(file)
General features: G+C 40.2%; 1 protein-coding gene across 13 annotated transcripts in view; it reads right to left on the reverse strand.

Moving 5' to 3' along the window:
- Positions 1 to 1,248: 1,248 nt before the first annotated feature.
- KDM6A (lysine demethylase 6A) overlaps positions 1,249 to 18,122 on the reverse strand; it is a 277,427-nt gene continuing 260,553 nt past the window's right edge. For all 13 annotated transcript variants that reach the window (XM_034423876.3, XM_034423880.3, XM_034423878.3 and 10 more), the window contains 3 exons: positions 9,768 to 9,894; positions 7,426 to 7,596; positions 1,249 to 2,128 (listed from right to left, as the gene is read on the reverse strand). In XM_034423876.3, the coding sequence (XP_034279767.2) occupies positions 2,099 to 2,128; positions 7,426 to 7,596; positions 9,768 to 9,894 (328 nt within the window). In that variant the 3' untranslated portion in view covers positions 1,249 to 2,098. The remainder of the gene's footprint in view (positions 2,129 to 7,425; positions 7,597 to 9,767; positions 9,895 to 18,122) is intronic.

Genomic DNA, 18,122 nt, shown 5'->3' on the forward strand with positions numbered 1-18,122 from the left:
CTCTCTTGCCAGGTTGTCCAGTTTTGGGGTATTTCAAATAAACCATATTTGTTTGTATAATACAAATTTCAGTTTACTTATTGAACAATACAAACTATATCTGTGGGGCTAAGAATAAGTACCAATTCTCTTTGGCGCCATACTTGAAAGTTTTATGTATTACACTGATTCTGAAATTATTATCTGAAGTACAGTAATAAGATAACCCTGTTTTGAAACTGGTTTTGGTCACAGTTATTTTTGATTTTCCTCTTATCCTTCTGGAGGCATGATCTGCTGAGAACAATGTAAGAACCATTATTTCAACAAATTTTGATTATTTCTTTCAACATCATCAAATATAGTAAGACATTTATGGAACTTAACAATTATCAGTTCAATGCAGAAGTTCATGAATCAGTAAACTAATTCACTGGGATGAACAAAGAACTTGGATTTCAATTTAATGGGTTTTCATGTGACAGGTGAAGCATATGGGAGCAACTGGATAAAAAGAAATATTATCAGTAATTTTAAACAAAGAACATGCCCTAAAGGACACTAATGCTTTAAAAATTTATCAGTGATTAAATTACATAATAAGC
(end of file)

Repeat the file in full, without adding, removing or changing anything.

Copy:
General features: G+C 40.2%; 1 protein-coding gene across 13 annotated transcripts in view; it reads right to left on the reverse strand.

Moving 5' to 3' along the window:
- Positions 1 to 1,248: 1,248 nt before the first annotated feature.
- KDM6A (lysine demethylase 6A) overlaps positions 1,249 to 18,122 on the reverse strand; it is a 277,427-nt gene continuing 260,553 nt past the window's right edge. For all 13 annotated transcript variants that reach the window (XM_034423876.3, XM_034423880.3, XM_034423878.3 and 10 more), the window contains 3 exons: positions 9,768 to 9,894; positions 7,426 to 7,596; positions 1,249 to 2,128 (listed from right to left, as the gene is read on the reverse strand). In XM_034423876.3, the coding sequence (XP_034279767.2) occupies positions 2,099 to 2,128; positions 7,426 to 7,596; positions 9,768 to 9,894 (328 nt within the window). In that variant the 3' untranslated portion in view covers positions 1,249 to 2,098. The remainder of the gene's footprint in view (positions 2,129 to 7,425; positions 7,597 to 9,767; positions 9,895 to 18,122) is intronic.

Genomic DNA, 18,122 nt, shown 5'->3' on the forward strand with positions numbered 1-18,122 from the left:
CTCTCTTGCCAGGTTGTCCAGTTTTGGGGTATTTCAAATAAACCATATTTGTTTGTATAATACAAATTTCAGTTTACTTATTGAACAATACAAACTATATCTGTGGGGCTAAGAATAAGTACCAATTCTCTTTGGCGCCATACTTGAAAGTTTTATGTATTACACTGATTCTGAAATTATTATCTGAAGTACAGTAATAAGATAACCCTGTTTTGAAACTGGTTTTGGTCACAGTTATTTTTGATTTTCCTCTTATCCTTCTGGAGGCATGATCTGCTGAGAACAATGTAAGAACCATTATTTCAACAAATTTTGATTATTTCTTTCAACATCATCAAATATAGTAAGACATTTATGGAACTTAACAATTATCAGTTCAATGCAGAAGTTCATGAATCAGTAAACTAATTCACTGGGATGAACAAAGAACTTGGATTTCAATTTAATGGGTTTTCATGTGACAGGTGAAGCATATGGGAGCAACTGGATAAAAAGAAATATTATCAGTAATTTTAAACAAAGAACATGCCCTAAAGGACACTAATGCTTTAAAAATTTATCAGTGATTAAATTACATAATAAGC